These are the frameworks and toolsets that developers would use to develop a mobile app. It’s important to consider each thoroughly, as they all have pros and cons. Balancing customer experience and your business objectives and goals will play a big role in that decision making process.
- How quickly you need to launch?
- Do you need the app to be fully native, i.e. the experience to feel exactly like their operating system?
- Have you considered user experience?
- What are the essential features?
- Web app
In this blog post, we’ll take a brief look at each of these, exploring some of their pros and cons, but you can enjoy a more comprehensive exploration in our downloadable guide: Native Vs Hybrid Apps.
But is a web app the right choice for my business? I hear you ask. Let’s take a look at the pros and cons for it.
They’re less expensive than the other options we’ll explore. Web apps can run on all platforms which means easy maintenance thanks to the common codebase. They also don’t require approval from the app marketplace so can be released immediately.
However, web apps rely on a browser, this means you’re restricted when it comes to speed, metrics, features and hardware.
For users it isn’t as simple a process to access it, there are several steps to access the web app, i.e. type in a URL, wait for it load which may have an impact on user experience.
On a top level, native app development is developed specifically for a mobile operating system using Objective-C or Swift for iOS and Java or Kotlin for Android.
The big plus of native app development is being able to access OS guidelines, full feature sets and built-in capabilities giving native apps the best performance and user experience. This in turn improves usability as the user is already more familiar with the layout and actions.
Before reaching the app store, the native app must be approved by the operating system, improving QA and security.
On the other side, it’s not easy developing native apps, they use difficult programming languages which require experienced developers. They’re more costly upfront compared to web or hybrid apps and they are not the best option for simple applications.
Here’s an interesting segway – Progressive Web Apps (PWAs). What are they? Well they are a blend of both hybrid and web apps. They deliver an app-like experience to users, but this more advanced version of a web app means that features can be improved until the experience becomes more similar experience to a native app, features like push notifications, offline working, touch gestures and access to device hardware.
There are still some improvements to be made with PWAs, currently Apple’s platform is more limited, it doesn’t support push notifications, background sync or the web manifest file. But as we all know the world of development moves rapidly so soon this shouldn’t be a concern.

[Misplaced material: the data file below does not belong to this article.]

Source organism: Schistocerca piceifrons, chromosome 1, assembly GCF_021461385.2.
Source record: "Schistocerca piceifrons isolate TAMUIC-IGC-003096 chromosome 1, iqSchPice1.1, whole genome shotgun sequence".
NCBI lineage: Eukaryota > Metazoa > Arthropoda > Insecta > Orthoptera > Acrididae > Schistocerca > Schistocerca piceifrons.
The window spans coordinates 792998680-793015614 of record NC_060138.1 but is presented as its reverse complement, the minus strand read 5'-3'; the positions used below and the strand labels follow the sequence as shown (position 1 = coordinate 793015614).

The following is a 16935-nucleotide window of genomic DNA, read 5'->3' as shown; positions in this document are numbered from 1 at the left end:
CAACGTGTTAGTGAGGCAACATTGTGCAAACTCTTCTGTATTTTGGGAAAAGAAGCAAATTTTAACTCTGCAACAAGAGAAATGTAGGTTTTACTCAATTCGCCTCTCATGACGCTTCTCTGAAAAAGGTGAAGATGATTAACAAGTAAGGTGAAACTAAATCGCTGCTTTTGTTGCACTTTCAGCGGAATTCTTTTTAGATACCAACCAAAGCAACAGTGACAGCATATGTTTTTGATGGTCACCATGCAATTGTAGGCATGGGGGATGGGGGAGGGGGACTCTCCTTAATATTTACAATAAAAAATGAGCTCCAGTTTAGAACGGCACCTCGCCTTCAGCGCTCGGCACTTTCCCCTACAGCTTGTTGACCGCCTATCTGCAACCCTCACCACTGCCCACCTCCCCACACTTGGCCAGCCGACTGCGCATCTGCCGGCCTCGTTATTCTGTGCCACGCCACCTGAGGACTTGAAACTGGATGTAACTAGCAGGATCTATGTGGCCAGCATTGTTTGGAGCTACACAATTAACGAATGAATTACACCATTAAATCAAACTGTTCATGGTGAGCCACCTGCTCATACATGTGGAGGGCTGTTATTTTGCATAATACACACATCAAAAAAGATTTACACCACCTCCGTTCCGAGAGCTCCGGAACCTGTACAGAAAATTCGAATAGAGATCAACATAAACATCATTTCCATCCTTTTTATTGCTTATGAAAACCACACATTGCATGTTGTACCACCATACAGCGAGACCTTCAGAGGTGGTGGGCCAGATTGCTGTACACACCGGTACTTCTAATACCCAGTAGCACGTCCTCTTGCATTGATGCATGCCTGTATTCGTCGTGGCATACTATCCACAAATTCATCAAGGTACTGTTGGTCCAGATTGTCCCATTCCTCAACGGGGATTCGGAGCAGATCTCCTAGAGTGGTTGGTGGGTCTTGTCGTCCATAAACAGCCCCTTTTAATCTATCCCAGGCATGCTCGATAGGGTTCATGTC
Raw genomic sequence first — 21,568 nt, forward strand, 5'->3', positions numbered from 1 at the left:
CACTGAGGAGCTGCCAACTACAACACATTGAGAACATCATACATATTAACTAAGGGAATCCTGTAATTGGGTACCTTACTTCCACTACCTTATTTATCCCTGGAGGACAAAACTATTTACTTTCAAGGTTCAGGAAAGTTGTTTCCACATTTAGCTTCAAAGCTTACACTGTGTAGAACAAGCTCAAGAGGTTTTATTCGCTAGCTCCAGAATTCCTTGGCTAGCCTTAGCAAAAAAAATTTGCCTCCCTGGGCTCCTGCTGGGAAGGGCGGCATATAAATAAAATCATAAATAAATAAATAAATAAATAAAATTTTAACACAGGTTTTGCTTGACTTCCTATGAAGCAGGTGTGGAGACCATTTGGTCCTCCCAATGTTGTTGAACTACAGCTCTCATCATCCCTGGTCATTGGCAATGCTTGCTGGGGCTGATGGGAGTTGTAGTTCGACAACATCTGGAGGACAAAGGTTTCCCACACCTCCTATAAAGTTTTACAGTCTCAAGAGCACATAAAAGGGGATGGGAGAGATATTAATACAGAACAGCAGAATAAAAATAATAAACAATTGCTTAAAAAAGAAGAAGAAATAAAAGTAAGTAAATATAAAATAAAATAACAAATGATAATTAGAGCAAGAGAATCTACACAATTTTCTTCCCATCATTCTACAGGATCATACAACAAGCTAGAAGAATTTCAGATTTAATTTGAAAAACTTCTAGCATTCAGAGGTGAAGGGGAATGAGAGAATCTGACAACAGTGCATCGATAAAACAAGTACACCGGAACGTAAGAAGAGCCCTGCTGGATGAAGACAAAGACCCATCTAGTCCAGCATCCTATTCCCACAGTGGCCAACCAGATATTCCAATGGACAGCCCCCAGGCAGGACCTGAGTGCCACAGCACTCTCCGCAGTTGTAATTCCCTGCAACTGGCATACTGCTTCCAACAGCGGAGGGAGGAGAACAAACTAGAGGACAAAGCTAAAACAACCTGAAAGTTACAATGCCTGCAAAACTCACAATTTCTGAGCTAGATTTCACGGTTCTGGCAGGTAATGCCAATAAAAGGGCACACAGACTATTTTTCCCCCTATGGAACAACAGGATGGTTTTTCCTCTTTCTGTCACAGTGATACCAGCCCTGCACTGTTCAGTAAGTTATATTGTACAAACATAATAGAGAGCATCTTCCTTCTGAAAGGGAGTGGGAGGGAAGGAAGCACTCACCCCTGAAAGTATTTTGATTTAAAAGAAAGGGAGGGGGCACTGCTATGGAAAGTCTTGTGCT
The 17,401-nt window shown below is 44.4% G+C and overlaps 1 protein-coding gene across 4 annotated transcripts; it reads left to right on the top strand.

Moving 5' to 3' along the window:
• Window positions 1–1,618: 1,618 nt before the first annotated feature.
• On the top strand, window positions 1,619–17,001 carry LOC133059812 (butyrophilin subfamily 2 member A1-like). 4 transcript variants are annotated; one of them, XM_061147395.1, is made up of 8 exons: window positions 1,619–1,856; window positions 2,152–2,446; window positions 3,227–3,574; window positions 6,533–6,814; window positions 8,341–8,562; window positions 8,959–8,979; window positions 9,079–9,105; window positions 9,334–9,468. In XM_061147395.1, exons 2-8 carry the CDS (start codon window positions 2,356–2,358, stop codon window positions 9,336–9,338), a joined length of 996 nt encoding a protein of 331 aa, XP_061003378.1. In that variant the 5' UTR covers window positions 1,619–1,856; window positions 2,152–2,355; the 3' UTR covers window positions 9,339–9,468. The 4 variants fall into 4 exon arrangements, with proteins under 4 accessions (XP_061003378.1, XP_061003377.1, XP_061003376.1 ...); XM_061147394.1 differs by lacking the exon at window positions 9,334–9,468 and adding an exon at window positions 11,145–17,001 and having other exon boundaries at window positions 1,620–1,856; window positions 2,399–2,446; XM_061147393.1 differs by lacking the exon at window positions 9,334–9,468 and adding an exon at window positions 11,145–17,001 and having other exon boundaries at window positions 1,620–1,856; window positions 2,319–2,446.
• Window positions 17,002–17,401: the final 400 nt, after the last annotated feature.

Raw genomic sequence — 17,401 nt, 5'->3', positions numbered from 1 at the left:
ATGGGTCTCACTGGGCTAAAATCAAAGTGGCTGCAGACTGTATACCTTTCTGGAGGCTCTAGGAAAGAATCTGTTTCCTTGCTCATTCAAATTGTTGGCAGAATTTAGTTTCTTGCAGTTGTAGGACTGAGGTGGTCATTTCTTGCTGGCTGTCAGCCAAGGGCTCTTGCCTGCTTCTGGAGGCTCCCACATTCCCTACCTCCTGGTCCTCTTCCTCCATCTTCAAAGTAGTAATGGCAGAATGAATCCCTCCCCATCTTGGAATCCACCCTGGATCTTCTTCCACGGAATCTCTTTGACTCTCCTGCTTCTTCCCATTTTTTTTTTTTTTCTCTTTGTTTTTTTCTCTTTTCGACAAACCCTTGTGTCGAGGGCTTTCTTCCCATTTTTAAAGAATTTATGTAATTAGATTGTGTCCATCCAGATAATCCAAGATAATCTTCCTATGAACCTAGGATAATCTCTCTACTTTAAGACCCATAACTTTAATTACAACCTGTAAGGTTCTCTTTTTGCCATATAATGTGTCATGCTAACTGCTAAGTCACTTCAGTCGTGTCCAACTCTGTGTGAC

Hybrid apps don’t need a web browser like web apps, instead they have access to a device’s internal APIs and device hardware. But similar to web apps, only one codebase is needed.
Now for the negatives, hybrid apps are much slower than native apps, their performance can also suffer as they load in webview, combined with reduced customisation, user experience is often sacrificed.
The more customisation the app requires the higher the costs can be, costs that could be saved with native app development.
As it is a hybrid there will be issues that stem from both native systems and hybrid systems, which makes bug fixing more difficult.
But within native app development there have been some new approaches…
Two platforms, in particular, Xamarin and React Native have both been heralded as another option within native app development.
So there you have it our guide to the Native Vs Hybrid discussion, as you have hopefully picked up, choosing between native, hybrid or web app development really depends on the individual business. Each development approach has its own positives and negatives some of which will be deal breakers for you, but with a constantly evolving landscape who knows what the next big thing will be. Right, now focus on that balance between business and providing your users with the best user experience possible.
You can read much more about it in our downloadable eBook, Native Vs Hybrid Apps, take a look.
If you’ve any questions on any of these please do reach out to us, we have a talented team of developers and designers who love complex problems and finding custom solutions to fix them.